Elsewhere, Thailand’s island of Ko Tao has calm, shallow waters where you’ll be joined by reef sharks, rays and a host of tropical fish. And further afield, the British Virgin Islands are also famed for their shipwrecks, with many found at shallow depths – ideal for first-timers. The UK coastline is great for spotting seals, but its waters aren’t that clear, except in and around the Isles of Scilly.

Wherever you choose for your first dive, make sure you’re prepared and pick your dive centre wisely. But most importantly, enjoy the experience – there’s a whole new underwater world waiting to be explored.





Divers (Dreamstime) 

Case study

Steven Barnes: Globetrotting reader and diving novice Steven shares his first try-dive experience

Why did you decide to do a try-dive?

Scuba diving was one of the things on my bucket list to try, and the hotel I was staying at in Mexico offered a trial diving session to new divers in its pool. So I thought I’d give it a go, as this seemed the best opportunity to scratch it off my list. It was designed to give beginners a taste of being underwater, equipped with all the gear to help you decide if it was something you wished to pursue in open water.

What were your expectations of try-dives beforehand?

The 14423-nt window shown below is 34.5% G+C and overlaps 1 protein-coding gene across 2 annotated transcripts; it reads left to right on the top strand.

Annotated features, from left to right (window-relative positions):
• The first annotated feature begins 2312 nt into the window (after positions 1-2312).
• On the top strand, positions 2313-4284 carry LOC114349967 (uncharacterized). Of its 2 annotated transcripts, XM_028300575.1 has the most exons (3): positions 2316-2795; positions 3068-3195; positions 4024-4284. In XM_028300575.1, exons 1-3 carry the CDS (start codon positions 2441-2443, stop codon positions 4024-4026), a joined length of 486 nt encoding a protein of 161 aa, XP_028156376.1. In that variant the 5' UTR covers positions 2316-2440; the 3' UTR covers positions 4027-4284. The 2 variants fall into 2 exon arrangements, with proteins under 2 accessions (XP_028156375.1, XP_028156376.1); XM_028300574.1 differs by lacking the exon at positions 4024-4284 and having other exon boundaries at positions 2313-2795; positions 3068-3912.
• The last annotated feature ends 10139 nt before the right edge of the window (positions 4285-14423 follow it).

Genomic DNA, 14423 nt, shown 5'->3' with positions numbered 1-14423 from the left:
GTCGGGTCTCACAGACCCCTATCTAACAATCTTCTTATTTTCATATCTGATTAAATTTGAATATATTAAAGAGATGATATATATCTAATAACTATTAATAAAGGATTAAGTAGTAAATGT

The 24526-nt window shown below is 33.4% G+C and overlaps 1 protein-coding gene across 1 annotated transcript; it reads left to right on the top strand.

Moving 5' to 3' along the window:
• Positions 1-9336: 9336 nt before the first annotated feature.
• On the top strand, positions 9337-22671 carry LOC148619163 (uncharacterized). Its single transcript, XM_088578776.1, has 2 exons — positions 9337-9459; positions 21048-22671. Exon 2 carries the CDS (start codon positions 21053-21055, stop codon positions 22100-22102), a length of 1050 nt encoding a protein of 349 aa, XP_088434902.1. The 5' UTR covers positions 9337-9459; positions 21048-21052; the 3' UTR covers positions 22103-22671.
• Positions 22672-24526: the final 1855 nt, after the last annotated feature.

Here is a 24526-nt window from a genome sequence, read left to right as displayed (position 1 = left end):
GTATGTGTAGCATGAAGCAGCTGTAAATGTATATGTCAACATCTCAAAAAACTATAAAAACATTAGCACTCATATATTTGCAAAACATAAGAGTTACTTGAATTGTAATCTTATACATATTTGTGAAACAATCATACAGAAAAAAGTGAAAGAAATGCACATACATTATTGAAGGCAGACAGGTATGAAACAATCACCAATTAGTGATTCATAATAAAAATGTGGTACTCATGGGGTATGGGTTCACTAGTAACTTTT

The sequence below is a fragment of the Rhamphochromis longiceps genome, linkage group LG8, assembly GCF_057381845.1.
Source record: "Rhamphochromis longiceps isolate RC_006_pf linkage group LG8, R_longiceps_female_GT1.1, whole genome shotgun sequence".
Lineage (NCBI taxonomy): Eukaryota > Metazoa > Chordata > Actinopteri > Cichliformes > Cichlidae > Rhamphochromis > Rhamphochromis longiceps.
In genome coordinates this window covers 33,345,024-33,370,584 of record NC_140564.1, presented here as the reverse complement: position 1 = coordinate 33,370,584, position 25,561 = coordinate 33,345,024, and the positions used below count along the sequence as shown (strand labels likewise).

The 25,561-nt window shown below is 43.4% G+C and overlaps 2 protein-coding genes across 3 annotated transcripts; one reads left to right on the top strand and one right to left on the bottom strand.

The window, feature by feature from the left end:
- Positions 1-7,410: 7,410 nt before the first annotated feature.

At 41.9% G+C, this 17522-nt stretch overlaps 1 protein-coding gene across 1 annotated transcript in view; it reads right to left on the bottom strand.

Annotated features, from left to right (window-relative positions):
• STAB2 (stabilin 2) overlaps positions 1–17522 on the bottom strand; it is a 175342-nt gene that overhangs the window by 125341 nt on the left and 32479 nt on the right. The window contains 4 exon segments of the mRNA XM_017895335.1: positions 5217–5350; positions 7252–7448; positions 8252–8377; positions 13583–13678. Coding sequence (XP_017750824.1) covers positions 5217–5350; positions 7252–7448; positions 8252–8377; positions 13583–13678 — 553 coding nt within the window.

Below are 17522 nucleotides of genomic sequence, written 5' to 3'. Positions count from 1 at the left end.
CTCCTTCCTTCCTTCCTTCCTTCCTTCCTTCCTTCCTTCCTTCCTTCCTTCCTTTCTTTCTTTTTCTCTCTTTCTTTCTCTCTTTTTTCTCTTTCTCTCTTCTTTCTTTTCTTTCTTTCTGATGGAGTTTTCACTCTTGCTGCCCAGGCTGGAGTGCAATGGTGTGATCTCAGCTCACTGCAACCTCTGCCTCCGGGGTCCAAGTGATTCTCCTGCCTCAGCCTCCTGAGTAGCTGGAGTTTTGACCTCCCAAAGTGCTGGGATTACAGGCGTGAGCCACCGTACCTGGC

I would be lying if I didn’t say I felt apprehensive. These fears were slightly alleviated because it was conducted within the pool of the hotel, and not in open water. I expected it to be as easy as you see on TV, but it wasn’t!

How safe did you find it?

I found the entire experience to be very safe. The instructor led the session with all the safety precautions I would have expected during an open-sea dive. I completely underestimated the weight of the equipment, however, and that came as a shock to me.

Once I entered the water, natural instincts started to take over. My brain seemed to panic, which caused my breathing to become irregular. I underestimated the ’mental’ aspect to scuba diving; it really is a factor that comes into play. 

What advice would you give to other first-timers?

I would definitely recommend it to everyone who wants to give diving a go; you get the illusion of an openwater dive in a safe and confined area. I would advise you to not overthink it; this was my problem, and because of that, I panicked and couldn’t regulate my breathing, which led to me not going through with the full scuba-diving course.

I would go diving again, but I’d try another taster dive before attempting open water. However, the feeling you get being underwater is one of freedom and I would recommend it to all.


Main image: Underwater view of scuba divers (Dreamstime)